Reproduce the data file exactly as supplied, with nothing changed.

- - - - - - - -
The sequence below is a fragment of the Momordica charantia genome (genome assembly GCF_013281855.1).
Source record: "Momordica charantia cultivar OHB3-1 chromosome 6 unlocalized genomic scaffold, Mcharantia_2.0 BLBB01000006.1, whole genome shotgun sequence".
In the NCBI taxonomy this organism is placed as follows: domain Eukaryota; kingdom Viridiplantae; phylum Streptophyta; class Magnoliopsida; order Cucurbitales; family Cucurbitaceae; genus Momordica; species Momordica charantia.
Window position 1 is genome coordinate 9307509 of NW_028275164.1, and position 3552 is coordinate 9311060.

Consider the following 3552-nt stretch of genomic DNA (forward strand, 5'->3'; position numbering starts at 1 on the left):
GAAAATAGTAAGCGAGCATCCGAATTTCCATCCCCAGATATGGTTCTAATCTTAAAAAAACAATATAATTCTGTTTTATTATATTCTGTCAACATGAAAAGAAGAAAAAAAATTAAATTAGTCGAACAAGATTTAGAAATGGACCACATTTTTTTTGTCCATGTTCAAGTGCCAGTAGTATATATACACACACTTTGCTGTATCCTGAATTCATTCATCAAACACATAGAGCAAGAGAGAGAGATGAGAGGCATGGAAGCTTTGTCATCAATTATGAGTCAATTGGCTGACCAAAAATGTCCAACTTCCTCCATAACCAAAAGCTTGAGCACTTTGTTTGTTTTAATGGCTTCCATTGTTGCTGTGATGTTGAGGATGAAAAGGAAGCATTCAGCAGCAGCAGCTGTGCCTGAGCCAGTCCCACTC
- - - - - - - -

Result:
The sequence below is a fragment of the Momordica charantia genome (genome assembly GCF_013281855.1).
Source record: "Momordica charantia cultivar OHB3-1 chromosome 6 unlocalized genomic scaffold, Mcharantia_2.0 BLBB01000006.1, whole genome shotgun sequence".
In the NCBI taxonomy this organism is placed as follows: domain Eukaryota; kingdom Viridiplantae; phylum Streptophyta; class Magnoliopsida; order Cucurbitales; family Cucurbitaceae; genus Momordica; species Momordica charantia.
Window position 1 is genome coordinate 9307509 of NW_028275164.1, and position 3552 is coordinate 9311060.

Consider the following 3552-nt stretch of genomic DNA (forward strand, 5'->3'; position numbering starts at 1 on the left):
GAAAATAGTAAGCGAGCATCCGAATTTCCATCCCCAGATATGGTTCTAATCTTAAAAAAACAATATAATTCTGTTTTATTATATTCTGTCAACATGAAAAGAAGAAAAAAAATTAAATTAGTCGAACAAGATTTAGAAATGGACCACATTTTTTTTGTCCATGTTCAAGTGCCAGTAGTATATATACACACACTTTGCTGTATCCTGAATTCATTCATCAAACACATAGAGCAAGAGAGAGAGATGAGAGGCATGGAAGCTTTGTCATCAATTATGAGTCAATTGGCTGACCAAAAATGTCCAACTTCCTCCATAACCAAAAGCTTGAGCACTTTGTTTGTTTTAATGGCTTCCATTGTTGCTGTGATGTTGAGGATGAAAAGGAAGCATTCAGCAGCAGCAGCTGTGCCTGAGCCAGTCCCACTC